One of the benefits of being a writer is that I am always on the receiving end of humorous and informative stories reported to me by the people I meet.
Last week I heard one of the best yet. A friend of a friend was recounting a recent Fourth of July meal with his family. His grandmother, a spry 93-year old, picked up a small box of bang snaps— the small firecrackers that are wrapped in paper and explode when thrown on the ground— and popped a few of the firecrackers into her mouth thinking that they were candy.
I am not sure if they exploded when she bit down on them or not, but the young man recalling the story told of a puzzled look on her face as smoke drifted out of her mouth while sitting at the dinner table. Luckily, she wasn’t harmed and apparently laughed it off. Others in attendance were witness to a story that will certainly be told, retold, and added to the file of ancestral remembrances that are recounted every time the family gets together, and certainly every Fourth of July.
The story reminded me of my brother’s wedding, 28 years ago this month. At the time, the practice of throwing rice at weddings was beginning to go out of style. Apparently the wedding rice was being eaten by birds creating intestinal problems. This was the first wedding I attended that offered bird seed to throw at the bride and groom as they made their escape.
The wedding reception was held at the bride’s home. Small bowls of bird seed were placed around the front door so guests could grab a handful when the newlyweds made their exit. At one point during the reception, I rounded a corner to find my grandmother, a very prim and proper Southern lady, popping handfuls of bird seed into her mouth. Well into her eighties at the time, and possessing all of her teeth, she smiled politely as she crunched and chomped the bird seed. When I told her that bowls were not filled with nut-like hors d’oeuvres for eating, but a rice substitute to hurl at the newlyweds, she looked confused and relieved all at once.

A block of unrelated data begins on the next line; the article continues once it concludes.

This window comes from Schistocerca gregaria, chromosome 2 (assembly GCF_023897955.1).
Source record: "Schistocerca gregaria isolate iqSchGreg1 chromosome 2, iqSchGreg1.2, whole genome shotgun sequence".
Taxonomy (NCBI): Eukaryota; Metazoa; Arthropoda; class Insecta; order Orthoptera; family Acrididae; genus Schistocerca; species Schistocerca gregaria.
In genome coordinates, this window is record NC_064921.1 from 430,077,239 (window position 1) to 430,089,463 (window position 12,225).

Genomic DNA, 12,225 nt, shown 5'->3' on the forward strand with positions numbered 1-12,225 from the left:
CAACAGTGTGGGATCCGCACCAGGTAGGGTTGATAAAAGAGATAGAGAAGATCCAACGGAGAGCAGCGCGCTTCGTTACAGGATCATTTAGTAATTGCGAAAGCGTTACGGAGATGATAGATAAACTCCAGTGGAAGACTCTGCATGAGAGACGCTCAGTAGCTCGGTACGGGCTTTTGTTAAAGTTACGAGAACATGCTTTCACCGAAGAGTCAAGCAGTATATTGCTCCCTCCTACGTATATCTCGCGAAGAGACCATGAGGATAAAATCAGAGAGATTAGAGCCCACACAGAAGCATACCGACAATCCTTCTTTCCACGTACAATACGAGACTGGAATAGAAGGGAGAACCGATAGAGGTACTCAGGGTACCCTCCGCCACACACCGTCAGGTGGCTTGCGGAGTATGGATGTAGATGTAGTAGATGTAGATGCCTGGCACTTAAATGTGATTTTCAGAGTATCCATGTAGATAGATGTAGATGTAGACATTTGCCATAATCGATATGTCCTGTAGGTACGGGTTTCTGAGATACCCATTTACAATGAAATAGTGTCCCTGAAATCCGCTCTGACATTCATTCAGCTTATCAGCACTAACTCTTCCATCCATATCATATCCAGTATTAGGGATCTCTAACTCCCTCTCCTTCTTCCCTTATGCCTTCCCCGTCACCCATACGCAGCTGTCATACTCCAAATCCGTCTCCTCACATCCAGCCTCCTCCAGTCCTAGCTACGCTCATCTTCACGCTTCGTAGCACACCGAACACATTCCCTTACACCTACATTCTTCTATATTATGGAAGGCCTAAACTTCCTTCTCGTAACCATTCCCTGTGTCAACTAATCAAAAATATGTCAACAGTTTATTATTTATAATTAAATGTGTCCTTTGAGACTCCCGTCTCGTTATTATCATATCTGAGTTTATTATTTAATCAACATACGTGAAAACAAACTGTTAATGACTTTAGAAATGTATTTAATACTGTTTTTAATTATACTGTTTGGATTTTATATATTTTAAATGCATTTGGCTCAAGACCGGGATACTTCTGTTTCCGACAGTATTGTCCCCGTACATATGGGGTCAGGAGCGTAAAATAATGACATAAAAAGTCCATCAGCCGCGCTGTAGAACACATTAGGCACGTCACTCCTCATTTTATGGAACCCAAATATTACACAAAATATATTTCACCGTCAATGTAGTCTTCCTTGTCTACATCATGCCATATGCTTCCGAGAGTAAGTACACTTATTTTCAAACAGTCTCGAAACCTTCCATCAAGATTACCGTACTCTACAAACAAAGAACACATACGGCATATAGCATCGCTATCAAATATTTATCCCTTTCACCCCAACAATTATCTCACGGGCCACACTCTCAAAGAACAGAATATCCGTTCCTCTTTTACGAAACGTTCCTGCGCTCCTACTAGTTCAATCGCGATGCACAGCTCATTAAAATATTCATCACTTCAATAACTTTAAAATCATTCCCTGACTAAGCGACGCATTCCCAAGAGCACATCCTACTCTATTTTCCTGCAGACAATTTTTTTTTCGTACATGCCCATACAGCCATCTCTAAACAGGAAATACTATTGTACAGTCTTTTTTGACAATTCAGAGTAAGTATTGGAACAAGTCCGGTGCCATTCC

I could tell that she had been wondering why the people in that town ate such strange food. Minutes later, I found my uncle doing the same thing.
Families are full of these stories. They happen all of the time, most of the time when a group is gathered together and sharing food and/or drink. Through the years, we relive them often.
One Christmas Eve, my inebriated septuagenarian aunt did the jitterbug on my mother’s coffee table. It embarrassed all of the grown-ups in the family, but we kids have been repeating the story ever since.
As a child, my wife tried to reheat pizza in a pop-up toaster, which, as a story, is not quite as popular as the time she put her entire hand in the toaster. Her father reminds us of these childhood blunders often, and we remind him of the tamale surprise he once cooked for a Thanksgiving meal.
Fortunately, these types of family-food legends are being told less and less through the years. Not because people have tired0 of telling them, but as my children grow older, they create stories with each passing day. Stories that we will certainly tell and retell embarrassing them often, especially in front of company as our parents did before us, and their parents did before them.
What have we learned today?
1.) Be careful what you do at family gatherings unless you want your foibles to be relived and retold ad infinitum.
2.) Throwing rice at weddings is for the birds.
3.) Old people will put almost anything into their mouths
4.) Fireworks and grandparents don’t mix.
3 16-ounce cans apricot halves, lightly drained
1 cup light brown sugar
1 stick unsalted butter, cut into pats
1 1/2 sleeves Ritz crackers, crushed into small pieces almost to crumb state
Preheat oven to 350 degrees.
Grease a 2 1/2-quart casserole dish. Using a bowl, crush the apricot halves between your fingers. Add the brown sugar and Ritz crackers and mix well. Pour mixture into the casserole dish and dot with the butter pats. Serve as a side item to accompany an entrée, just as you would a vegetable like asparagus or broccoli.
Yield: 8–10 servings